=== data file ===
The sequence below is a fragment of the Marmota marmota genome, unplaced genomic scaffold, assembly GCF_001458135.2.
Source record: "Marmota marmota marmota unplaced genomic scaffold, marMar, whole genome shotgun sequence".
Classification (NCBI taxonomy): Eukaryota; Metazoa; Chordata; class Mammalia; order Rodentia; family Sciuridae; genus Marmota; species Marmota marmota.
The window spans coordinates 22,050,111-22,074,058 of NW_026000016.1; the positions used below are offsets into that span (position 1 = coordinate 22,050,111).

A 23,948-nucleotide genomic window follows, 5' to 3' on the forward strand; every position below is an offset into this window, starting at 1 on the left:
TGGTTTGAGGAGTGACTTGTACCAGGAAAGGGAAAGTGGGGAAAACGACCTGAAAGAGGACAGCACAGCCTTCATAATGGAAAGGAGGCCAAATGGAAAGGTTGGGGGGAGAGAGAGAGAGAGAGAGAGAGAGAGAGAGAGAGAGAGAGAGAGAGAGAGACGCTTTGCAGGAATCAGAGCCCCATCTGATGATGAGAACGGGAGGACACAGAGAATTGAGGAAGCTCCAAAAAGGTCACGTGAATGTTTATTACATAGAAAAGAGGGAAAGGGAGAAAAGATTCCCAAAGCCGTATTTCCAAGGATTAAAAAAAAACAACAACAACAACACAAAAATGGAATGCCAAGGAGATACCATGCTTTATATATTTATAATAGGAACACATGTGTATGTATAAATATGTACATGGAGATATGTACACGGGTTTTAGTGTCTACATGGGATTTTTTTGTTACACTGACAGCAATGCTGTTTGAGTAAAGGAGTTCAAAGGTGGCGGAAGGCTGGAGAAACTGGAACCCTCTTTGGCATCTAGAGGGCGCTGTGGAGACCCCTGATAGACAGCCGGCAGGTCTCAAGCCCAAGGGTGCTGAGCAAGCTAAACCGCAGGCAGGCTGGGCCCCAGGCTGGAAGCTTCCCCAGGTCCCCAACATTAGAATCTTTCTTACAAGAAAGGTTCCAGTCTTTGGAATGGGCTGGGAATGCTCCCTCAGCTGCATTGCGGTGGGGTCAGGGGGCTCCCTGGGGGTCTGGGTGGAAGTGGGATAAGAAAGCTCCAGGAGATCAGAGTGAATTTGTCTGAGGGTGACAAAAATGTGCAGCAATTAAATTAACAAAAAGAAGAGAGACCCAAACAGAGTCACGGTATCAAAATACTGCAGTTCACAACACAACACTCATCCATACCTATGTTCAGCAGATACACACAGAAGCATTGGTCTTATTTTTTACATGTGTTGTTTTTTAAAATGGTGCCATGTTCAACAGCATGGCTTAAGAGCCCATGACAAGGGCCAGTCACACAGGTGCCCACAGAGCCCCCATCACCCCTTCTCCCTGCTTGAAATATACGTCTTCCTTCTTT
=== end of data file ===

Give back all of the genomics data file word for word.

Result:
The sequence below is a fragment of the Marmota marmota genome, unplaced genomic scaffold, assembly GCF_001458135.2.
Source record: "Marmota marmota marmota unplaced genomic scaffold, marMar, whole genome shotgun sequence".
Classification (NCBI taxonomy): Eukaryota; Metazoa; Chordata; class Mammalia; order Rodentia; family Sciuridae; genus Marmota; species Marmota marmota.
The window spans coordinates 22,050,111-22,074,058 of NW_026000016.1; the positions used below are offsets into that span (position 1 = coordinate 22,050,111).

A 23,948-nucleotide genomic window follows, 5' to 3' on the forward strand; every position below is an offset into this window, starting at 1 on the left:
TGGTTTGAGGAGTGACTTGTACCAGGAAAGGGAAAGTGGGGAAAACGACCTGAAAGAGGACAGCACAGCCTTCATAATGGAAAGGAGGCCAAATGGAAAGGTTGGGGGGAGAGAGAGAGAGAGAGAGAGAGAGAGAGAGAGAGAGAGAGAGAGAGAGAGACGCTTTGCAGGAATCAGAGCCCCATCTGATGATGAGAACGGGAGGACACAGAGAATTGAGGAAGCTCCAAAAAGGTCACGTGAATGTTTATTACATAGAAAAGAGGGAAAGGGAGAAAAGATTCCCAAAGCCGTATTTCCAAGGATTAAAAAAAAACAACAACAACAACACAAAAATGGAATGCCAAGGAGATACCATGCTTTATATATTTATAATAGGAACACATGTGTATGTATAAATATGTACATGGAGATATGTACACGGGTTTTAGTGTCTACATGGGATTTTTTTGTTACACTGACAGCAATGCTGTTTGAGTAAAGGAGTTCAAAGGTGGCGGAAGGCTGGAGAAACTGGAACCCTCTTTGGCATCTAGAGGGCGCTGTGGAGACCCCTGATAGACAGCCGGCAGGTCTCAAGCCCAAGGGTGCTGAGCAAGCTAAACCGCAGGCAGGCTGGGCCCCAGGCTGGAAGCTTCCCCAGGTCCCCAACATTAGAATCTTTCTTACAAGAAAGGTTCCAGTCTTTGGAATGGGCTGGGAATGCTCCCTCAGCTGCATTGCGGTGGGGTCAGGGGGCTCCCTGGGGGTCTGGGTGGAAGTGGGATAAGAAAGCTCCAGGAGATCAGAGTGAATTTGTCTGAGGGTGACAAAAATGTGCAGCAATTAAATTAACAAAAAGAAGAGAGACCCAAACAGAGTCACGGTATCAAAATACTGCAGTTCACAACACAACACTCATCCATACCTATGTTCAGCAGATACACACAGAAGCATTGGTCTTATTTTTTACATGTGTTGTTTTTTAAAATGGTGCCATGTTCAACAGCATGGCTTAAGAGCCCATGACAAGGGCCAGTCACACAGGTGCCCACAGAGCCCCCATCACCCCTTCTCCCTGCTTGAAATATACGTCTTCCTTCTTT